“People were at home going stir crazy,” Boysen says. “And that kind of hurt us. Then the other thing that happened was George Floyd.”
The nationwide backlash against police after an officer killed Floyd during a May 25 arrest in Minneapolis, caused fewer people to trust officers here and that made it difficult for GVI, Boysen says. Things worsened as more Public Safety resources were used to address protests and civic unrest that resulted from the white police officer killing Floyd, who was Black and unarmed.
“One of the things we need to do to prevent and reduce shootings is to have community support,” Boysen says, “We need to do this in partnership with the community. We can’t do it alone.”
Feeling the impact
“People are getting desensitized to the fact that at least once a day, there’s a shooting and probably somebody is going to die in that week,” says Hooker, who is also the chief executive officer of HOPE thru Navigation, a program that helps individuals who have a history of incarceration or substance abuse. Started by her five years ago, it is presently working to build tiny houses (about 410-square-feet each) on the city’s North Side to help fill the need for affordable housing among people in need.
She says, “At some point, you have to put money into these marginalized neighborhoods so that we can actually have the same resources that they have in Milwood and in Westwood. Because if there were this many shootings happening in Portage or on the West Side, we would be bombarded with press conferences, rewards (for information), and billboards.”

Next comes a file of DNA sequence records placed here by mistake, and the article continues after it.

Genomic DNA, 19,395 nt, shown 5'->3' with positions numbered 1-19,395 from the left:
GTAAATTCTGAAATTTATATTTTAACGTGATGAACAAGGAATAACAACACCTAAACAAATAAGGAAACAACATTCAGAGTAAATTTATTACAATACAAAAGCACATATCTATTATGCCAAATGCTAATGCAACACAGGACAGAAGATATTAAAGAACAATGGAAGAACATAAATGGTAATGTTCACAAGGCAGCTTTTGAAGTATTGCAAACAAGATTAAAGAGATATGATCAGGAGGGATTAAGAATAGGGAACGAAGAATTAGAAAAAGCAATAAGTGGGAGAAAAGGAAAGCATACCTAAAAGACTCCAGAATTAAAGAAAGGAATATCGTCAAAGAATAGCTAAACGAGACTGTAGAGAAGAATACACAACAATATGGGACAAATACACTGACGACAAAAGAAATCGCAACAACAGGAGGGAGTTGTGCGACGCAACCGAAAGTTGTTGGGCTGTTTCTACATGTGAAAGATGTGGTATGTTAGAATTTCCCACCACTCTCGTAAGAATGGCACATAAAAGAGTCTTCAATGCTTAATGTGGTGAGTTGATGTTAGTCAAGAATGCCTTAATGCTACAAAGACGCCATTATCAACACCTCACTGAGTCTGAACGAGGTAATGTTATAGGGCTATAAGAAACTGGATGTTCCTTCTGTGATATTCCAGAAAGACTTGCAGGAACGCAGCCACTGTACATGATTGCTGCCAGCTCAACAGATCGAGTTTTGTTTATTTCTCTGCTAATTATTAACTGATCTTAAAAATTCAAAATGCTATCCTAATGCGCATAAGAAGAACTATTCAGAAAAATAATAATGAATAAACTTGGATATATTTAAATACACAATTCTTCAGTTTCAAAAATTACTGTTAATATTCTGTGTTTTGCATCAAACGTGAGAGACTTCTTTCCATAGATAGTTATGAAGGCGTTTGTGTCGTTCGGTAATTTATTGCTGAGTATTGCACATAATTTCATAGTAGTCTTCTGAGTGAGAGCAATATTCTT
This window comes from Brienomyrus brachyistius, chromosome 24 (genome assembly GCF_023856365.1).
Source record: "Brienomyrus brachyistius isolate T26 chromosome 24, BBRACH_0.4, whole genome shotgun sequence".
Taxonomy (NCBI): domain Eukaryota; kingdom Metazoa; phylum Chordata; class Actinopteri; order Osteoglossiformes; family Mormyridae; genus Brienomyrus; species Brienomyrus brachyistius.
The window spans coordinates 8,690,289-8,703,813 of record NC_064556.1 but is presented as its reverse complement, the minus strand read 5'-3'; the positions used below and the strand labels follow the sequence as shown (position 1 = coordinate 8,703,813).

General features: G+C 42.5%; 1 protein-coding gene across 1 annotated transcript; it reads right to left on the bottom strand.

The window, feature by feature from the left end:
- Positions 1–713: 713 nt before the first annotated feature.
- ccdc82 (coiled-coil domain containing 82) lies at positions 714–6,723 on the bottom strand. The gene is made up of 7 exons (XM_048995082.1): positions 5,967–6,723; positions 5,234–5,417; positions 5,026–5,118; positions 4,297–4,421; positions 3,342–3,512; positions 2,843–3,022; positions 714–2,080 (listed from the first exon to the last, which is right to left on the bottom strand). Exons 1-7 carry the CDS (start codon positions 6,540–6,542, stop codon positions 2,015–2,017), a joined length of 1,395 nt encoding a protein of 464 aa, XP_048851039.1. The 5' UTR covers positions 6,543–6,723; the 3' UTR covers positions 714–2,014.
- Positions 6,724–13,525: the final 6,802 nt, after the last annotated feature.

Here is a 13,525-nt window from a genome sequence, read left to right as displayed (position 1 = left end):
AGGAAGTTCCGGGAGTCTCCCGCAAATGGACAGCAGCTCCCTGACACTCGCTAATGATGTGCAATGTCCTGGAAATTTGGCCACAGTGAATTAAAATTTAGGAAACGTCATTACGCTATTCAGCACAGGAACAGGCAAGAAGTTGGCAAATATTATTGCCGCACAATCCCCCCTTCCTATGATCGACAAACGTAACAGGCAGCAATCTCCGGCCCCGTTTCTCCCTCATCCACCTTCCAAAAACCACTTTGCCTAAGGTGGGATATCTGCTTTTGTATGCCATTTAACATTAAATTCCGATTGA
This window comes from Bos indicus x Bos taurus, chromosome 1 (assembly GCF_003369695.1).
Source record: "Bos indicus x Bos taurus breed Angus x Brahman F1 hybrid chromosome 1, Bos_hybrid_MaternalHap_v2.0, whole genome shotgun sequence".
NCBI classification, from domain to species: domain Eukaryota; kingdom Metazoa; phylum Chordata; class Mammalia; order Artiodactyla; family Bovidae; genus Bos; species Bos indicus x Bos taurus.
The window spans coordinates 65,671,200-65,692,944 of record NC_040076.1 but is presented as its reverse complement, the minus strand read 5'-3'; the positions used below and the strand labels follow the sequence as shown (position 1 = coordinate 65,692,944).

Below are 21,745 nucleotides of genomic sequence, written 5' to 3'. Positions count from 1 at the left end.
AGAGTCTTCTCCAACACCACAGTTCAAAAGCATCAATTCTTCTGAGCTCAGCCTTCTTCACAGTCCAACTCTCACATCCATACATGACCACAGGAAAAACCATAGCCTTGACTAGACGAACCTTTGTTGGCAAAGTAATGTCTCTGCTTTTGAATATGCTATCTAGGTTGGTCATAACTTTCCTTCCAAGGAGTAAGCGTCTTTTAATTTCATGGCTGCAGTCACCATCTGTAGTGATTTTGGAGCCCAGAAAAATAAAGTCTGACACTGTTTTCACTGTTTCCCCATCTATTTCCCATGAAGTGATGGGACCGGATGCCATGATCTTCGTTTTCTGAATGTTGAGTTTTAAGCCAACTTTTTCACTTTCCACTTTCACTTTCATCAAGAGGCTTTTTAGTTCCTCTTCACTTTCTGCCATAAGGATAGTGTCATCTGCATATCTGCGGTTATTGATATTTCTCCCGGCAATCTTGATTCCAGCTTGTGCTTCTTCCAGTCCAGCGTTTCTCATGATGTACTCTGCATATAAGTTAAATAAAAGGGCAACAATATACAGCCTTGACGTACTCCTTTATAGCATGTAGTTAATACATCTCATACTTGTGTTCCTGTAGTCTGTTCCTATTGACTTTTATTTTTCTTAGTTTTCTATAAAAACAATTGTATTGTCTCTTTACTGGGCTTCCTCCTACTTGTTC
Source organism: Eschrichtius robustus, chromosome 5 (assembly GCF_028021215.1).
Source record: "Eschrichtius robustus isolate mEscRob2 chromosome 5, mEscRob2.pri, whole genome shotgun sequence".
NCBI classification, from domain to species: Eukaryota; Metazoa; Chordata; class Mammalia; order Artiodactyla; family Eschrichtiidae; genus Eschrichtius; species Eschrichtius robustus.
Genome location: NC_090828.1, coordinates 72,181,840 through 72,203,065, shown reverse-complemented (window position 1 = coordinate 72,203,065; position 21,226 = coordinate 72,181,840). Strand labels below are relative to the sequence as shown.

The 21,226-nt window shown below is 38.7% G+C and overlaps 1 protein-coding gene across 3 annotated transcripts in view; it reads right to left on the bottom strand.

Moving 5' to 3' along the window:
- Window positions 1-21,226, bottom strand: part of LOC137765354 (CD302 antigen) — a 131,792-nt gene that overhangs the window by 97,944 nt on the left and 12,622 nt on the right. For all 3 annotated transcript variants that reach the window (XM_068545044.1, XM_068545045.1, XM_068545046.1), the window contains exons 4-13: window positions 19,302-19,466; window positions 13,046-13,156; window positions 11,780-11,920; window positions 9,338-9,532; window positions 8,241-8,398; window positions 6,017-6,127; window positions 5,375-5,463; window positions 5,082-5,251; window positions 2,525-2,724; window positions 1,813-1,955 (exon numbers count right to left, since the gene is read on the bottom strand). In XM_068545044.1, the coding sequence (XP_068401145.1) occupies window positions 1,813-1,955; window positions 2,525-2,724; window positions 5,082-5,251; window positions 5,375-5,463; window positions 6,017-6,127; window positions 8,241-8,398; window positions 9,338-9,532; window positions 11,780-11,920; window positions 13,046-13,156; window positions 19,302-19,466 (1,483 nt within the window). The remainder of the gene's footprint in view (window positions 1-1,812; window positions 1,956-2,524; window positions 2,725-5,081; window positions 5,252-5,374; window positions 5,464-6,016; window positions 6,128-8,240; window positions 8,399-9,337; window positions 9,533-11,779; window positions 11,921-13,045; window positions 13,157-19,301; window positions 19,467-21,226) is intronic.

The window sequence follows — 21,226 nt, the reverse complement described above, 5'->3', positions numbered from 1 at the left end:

Hooker is part of a group of individuals and organizations concerned about the North Side called STRONG-K. It was formed after a Sept. 2, 2017 incident in which five local teenagers were killed in a fiery car crash on East Main Street in Kalamazoo Township. This year it has conducted four pop-up events – featuring food, artwork, and information – to try to deliver services to people, primarily in the North Side Neighborhood. That included getting people to participate in the U.S. Census and registering people to vote.
The group plans to meet on Thursday, Oct. 15, 2020, to outline plans for a rally to call attention to the need to stop gun violence in the city of Kalamazoo and hone plans to request that the city make physical changes to help stop violence on Ada Street.
“At least four murders have happened on Ada Street,” Hooker says. “That street is dimly lit. There are no cameras on that street. There’s no lighting on that street. There are some things that could help deter crime and to actually help people if a crime is committed.”
Along with lighting and better routine patrolling by KDPS, she says STRONG-K would like to see a couple of vacant areas on Ada Street be converted into green spaces that serve as grief gardens, places where neighbors can go reflect and relieve their stress.
Talking to young men with guns
Asked how he knows GVI is working, Wilder says, “It’s a process. I always explain that there’s no cookie-cutter answer to that question.”
Wilder says, “It’s not simple like that” and he does not know how to describe the progress the program is making.
“You might save one person,” he explains. “I go get him a job at Burger King and he’s working. Then we get two shootings that same weekend. So does that mean we’re losing? We got a person working who was involved in a shooting. So now he’s not shooting. He’s working and out of the way. But then we got other people shooting. So it’s like … I don’t know if ‘working,’ or the understanding of the word working is the right way to describe it.”
Wilder works as a support staff member at Kalamazoo Covenant Academy, an alternative school that helps at-risk young adults advance their education and find jobs. He is a former drug dealer and felon who turned his life around years ago and now works to help others. His GIV partner Juarez, among other things, is a founder of Urban Alliance’s Momentum Urban Employment Initiative, which trains marginalized people to help them find and keep jobs.